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Watch: What happens to your suspension when you hit a pothole

Watch: What happens to your suspension when you hit a pothole
Autos
Many cities and towns across Canada are entering that time of year when rims get bent, tires get gouged, shocks get smashed and wallets get emptied.

It’s pothole season, folks.

The enemy is everywhere asphalt is, or was. Many lie unseen beneath road slush and snow until an ill-placed wheel makes contact — then it’s over in a blink.

Hit the wrong pothole the wrong way, and it’ll open up your sidewall like a can of microwave beefaroni.

Of course, tires are the first and primary source of contact for the enemy’s assault. Sometimes, they’ll strike a wheel and tire simultaneously, damaging both and causing immediate and catastrophic tire failure.

Maybe not on the first strike, mind you. After all, a few good pothole strikes could leave your tires compromised, and ready to blow out on a whim.

Hopefully your suspension survives pothole season unscathed, too. Many do not.

Pothole strikes can bend, snap, break, sever or deform all manners of suspension componentry. They can damage the rubber isolators or ‘bushings’ that cushion the metal-on-metal contact between the many complex arms and levers and joints and hubs and springs that comprise your vehicle’s front-end. They can aggravate poorly maintained parts. They can literally bust a wheel off of your car.

As your car goes about its day, a lot of things bolted to a lot of other things beneath it have to move together in a very specific arrangement to give you the ride you expect.

When your local potholes have caused wear and damage to one or all of the components of your vehicle’s suspension, your first warning sign is often a sound: a tick, bang, smash or clunk that you never noticed before. Maybe it comes and goes, or maybe it’s constant. Maybe it’s a minor-sounding clunk, or maybe you can feel it through the floor or your car.

Maybe you’re not even worried about it, and you’ll just turn up the radio.

You ever see a car on the side of the road being loaded onto a tow truck, a car that’s lost a wheel, or whose front wheels are pointed away from one another? They just turned up the radio, too.

Your Corner Wrench: Blow a tire? Check your wheel rim carefully

Point is, your tires and wheels and suspension are going to take a beating this spring — and if something feels or sounds wrong with your vehicle, it probably is. So, since safety isn’t optional, you’re best to get it checked out, just in case.

You can protect yourself from potholes in several ways.

Easiest among them is to slow down, leave more space, and therefore open up a bit more driver bandwidth for more frequent glancing down to the road to track down any hazards.

Following too closely is a great way to bust a rim, as you’ll have virtually no warning of the offending pothole until it’s too late to do anything about it. More distance the better — put a few car lengths of visible pavement between you and the next guy, and you reduce the risk a good measure.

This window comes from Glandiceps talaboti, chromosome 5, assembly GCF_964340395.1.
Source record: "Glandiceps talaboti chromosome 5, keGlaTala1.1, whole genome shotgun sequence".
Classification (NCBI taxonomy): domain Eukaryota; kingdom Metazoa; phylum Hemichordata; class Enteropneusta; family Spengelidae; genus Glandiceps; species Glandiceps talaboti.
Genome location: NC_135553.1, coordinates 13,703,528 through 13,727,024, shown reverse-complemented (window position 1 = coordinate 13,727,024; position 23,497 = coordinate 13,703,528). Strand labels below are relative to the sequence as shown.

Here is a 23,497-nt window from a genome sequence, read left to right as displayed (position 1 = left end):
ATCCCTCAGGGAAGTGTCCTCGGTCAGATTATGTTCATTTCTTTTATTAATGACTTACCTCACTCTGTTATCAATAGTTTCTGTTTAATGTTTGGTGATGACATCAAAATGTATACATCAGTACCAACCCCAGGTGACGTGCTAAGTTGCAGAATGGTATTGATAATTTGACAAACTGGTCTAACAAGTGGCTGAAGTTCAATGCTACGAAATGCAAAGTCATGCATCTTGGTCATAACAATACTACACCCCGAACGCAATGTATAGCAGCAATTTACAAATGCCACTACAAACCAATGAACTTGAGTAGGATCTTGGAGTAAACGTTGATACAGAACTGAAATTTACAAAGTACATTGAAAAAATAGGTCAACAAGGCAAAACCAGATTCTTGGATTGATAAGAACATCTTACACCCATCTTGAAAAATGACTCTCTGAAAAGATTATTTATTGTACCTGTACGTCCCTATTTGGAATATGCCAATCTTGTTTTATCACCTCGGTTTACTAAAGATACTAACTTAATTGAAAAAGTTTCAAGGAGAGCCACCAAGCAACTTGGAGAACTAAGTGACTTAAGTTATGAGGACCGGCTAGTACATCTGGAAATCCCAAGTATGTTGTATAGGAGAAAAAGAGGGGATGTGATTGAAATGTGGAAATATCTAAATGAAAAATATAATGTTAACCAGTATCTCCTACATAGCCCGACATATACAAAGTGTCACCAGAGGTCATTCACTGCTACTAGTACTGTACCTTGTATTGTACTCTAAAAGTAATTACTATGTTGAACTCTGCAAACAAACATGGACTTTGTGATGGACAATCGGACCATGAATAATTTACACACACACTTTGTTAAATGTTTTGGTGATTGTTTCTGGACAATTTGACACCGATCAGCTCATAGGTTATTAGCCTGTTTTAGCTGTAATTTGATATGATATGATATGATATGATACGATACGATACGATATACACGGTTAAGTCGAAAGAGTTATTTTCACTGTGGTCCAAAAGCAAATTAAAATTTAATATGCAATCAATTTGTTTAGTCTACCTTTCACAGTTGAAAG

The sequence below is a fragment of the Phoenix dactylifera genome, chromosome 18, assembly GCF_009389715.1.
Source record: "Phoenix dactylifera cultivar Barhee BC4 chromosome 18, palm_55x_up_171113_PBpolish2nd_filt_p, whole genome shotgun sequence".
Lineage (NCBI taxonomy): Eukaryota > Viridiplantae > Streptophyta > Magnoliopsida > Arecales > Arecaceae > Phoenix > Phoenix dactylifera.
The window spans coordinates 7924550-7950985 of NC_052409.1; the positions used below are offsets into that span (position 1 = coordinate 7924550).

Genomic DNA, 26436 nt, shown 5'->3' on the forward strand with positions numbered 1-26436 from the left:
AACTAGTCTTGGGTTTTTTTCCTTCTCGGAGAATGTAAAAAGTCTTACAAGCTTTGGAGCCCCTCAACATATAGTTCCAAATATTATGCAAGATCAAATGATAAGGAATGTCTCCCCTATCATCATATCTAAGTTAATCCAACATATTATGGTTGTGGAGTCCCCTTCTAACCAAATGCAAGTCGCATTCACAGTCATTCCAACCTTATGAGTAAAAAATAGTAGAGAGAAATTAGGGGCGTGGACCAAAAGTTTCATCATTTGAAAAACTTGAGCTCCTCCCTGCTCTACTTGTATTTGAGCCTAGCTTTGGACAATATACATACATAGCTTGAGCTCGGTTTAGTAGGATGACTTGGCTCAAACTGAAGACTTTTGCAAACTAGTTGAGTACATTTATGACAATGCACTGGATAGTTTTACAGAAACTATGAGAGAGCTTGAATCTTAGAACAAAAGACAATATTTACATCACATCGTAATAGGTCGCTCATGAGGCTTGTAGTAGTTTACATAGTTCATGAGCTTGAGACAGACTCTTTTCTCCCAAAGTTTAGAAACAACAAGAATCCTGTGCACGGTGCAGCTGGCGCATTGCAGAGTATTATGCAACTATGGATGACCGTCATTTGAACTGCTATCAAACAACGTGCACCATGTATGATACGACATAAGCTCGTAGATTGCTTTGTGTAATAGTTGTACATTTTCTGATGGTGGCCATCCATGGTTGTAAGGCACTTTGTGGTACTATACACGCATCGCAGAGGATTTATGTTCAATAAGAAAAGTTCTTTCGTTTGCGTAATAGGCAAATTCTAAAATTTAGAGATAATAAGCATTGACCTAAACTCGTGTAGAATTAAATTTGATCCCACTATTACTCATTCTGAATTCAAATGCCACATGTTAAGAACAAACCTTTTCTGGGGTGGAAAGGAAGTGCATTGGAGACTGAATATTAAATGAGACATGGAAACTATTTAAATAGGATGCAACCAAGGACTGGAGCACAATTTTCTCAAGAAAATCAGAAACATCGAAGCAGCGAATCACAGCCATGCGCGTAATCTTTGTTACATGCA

I’m friends with numerous people who drive big trucks that aren’t bothered by even big and nasty potholes. A sport among some of these folks is to ‘lead’ tailgating cars into the biggest potholes on the road, which they can’t see ahead of time. As one friend put it “nothing stops people tailgating like demolishing a rim and tire, or two.”

Translation? Save a strut. Don’t tailgate.

Further pothole protection comes when you avoid the temptation to drive through huge puddles of standing water during the spring melt, and by remembering to apply as much breaking as possible ahead of an unavoidable pothole strike, easing off of the brake pedal at the last moment to help minimize the blow.

Checking tires and rims regularly is also important, as a pothole strike may cause a blowout now or cause lasting tire and wheel damage that could result in a blowout later. Cracked or bent wheels should be seen by a professional; ditto any tires that have visible gouging, slits or goose-egg like lumps on the sidewall. All of these indicate a potentially serious safety hazard.

When checking your tire sidewalls, don’t forget the inner sidewalls, too. If you only check the outer sidewalls, you’ve missed half of the areas where serious damage may be apparent. Those odds aren’t good enough for my family, and shouldn’t be for yours, either.

But what are you hearing when your suspension starts to clunk and knock and smash, anyhow? Usually, it’s metal-on-metal contact between two or more parts or surfaces. Perhaps something has been bent enough to hit something else that it’s not supposed to. Perhaps one or more of the dozens of rubber bushings has failed, and is no longer providing the noise-deadening cushion it’s designed to. Maybe something’s worn through something else and you’re about to loose a control arm and have a serious accident.

There’s a lot of stuff going on in your suspension, remember.

And that little noise could be something minor, severe, or anywhere in between. Use your ears, use your judgement, and remember: if in doubt, get it checked out.

Check out this video to see your car’s suspension in action, for a closer look at all of the parts and components that might be affected by a severe pothole strike.
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